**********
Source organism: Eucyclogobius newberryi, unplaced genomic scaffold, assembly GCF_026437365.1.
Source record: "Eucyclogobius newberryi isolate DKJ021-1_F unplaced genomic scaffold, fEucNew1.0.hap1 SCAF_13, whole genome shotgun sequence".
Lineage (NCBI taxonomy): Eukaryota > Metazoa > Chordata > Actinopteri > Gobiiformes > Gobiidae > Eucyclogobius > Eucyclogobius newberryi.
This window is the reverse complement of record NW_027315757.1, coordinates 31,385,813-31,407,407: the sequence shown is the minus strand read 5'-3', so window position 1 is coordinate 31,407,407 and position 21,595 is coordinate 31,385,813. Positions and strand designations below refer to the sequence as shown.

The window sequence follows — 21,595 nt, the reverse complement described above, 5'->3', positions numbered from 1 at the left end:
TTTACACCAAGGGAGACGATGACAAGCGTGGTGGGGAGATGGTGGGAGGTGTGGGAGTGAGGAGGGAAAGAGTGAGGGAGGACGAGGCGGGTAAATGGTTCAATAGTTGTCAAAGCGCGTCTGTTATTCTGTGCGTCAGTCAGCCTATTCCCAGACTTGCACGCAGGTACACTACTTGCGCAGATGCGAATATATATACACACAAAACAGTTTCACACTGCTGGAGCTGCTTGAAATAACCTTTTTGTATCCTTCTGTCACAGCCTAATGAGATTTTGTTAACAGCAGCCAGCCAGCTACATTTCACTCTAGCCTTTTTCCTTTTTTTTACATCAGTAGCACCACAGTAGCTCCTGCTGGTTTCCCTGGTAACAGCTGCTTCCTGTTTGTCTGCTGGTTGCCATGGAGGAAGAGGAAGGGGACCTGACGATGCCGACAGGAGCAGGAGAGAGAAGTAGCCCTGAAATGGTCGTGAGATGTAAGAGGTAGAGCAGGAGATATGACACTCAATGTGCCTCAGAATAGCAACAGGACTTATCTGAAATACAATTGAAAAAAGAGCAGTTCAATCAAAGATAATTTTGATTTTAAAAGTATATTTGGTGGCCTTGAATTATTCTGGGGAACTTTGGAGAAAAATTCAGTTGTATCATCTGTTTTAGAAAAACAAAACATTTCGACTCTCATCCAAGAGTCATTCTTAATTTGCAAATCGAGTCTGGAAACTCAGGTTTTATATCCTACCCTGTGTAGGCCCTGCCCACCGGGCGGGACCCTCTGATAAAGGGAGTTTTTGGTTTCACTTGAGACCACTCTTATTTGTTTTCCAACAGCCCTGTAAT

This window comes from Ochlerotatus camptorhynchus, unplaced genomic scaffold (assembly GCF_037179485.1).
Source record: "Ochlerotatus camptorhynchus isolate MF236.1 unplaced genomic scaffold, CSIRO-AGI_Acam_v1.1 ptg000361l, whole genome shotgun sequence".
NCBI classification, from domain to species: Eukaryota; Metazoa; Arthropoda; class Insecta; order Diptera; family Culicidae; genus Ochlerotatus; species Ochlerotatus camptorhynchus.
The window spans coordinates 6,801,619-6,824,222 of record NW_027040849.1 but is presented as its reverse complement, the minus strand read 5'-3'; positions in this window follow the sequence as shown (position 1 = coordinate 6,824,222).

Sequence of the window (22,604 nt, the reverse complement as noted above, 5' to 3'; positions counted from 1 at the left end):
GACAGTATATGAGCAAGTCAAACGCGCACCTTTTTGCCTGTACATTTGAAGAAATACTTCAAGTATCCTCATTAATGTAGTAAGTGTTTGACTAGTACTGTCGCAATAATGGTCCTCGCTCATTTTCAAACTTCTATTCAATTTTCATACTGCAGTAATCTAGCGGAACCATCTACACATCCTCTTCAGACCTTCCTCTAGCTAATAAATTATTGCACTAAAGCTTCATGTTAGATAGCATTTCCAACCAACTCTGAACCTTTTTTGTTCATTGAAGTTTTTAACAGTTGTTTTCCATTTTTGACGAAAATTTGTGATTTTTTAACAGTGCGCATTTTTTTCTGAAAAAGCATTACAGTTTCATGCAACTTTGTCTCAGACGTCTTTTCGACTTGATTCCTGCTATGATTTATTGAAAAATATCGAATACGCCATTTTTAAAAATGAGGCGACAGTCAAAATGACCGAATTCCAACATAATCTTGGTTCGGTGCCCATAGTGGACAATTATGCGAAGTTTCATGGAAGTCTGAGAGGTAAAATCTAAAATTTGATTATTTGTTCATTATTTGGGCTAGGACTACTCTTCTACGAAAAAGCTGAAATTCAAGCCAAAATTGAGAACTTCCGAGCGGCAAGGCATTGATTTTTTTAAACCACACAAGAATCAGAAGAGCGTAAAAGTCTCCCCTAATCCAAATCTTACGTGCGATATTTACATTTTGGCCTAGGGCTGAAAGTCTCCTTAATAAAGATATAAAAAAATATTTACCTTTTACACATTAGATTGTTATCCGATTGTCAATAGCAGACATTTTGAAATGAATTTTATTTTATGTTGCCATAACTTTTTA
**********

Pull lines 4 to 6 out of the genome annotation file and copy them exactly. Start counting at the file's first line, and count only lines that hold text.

This window is the reverse complement of record NW_027315757.1, coordinates 31,385,813-31,407,407: the sequence shown is the minus strand read 5'-3', so window position 1 is coordinate 31,407,407 and position 21,595 is coordinate 31,385,813. Positions and strand designations below refer to the sequence as shown.

The window sequence follows — 21,595 nt, the reverse complement described above, 5'->3', positions numbered from 1 at the left end:
TTTACACCAAGGGAGACGATGACAAGCGTGGTGGGGAGATGGTGGGAGGTGTGGGAGTGAGGAGGGAAAGAGTGAGGGAGGACGAGGCGGGTAAATGGTTCAATAGTTGTCAAAGCGCGTCTGTTATTCTGTGCGTCAGTCAGCCTATTCCCAGACTTGCACGCAGGTACACTACTTGCGCAGATGCGAATATATATACACACAAAACAGTTTCACACTGCTGGAGCTGCTTGAAATAACCTTTTTGTATCCTTCTGTCACAGCCTAATGAGATTTTGTTAACAGCAGCCAGCCAGCTACATTTCACTCTAGCCTTTTTCCTTTTTTTTACATCAGTAGCACCACAGTAGCTCCTGCTGGTTTCCCTGGTAACAGCTGCTTCCTGTTTGTCTGCTGGTTGCCATGGAGGAAGAGGAAGGGGACCTGACGATGCCGACAGGAGCAGGAGAGAGAAGTAGCCCTGAAATGGTCGTGAGATGTAAGAGGTAGAGCAGGAGATATGACACTCAATGTGCCTCAGAATAGCAACAGGACTTATCTGAAATACAATTGAAAAAAGAGCAGTTCAATCAAAGATAATTTTGATTTTAAAAGTATATTTGGTGGCCTTGAATTATTCTGGGGAACTTTGGAGAAAAATTCAGTTGTATCATCTGTTTTAGAAAAACAAAACATTTCGACTCTCATCCAAGAGTCATTCTTAATTTGCAAATCGAGTCTGGAAACTCAGGTTTTATATCCTACCCTGTGTAGGCCCTGCCCACCGGGCGGGACCCTCTGATAAAGGGAGTTTTTGGTTTCACTTGAGACCACTCTTATTTGTTTTCCAACAGCCCTGTAAT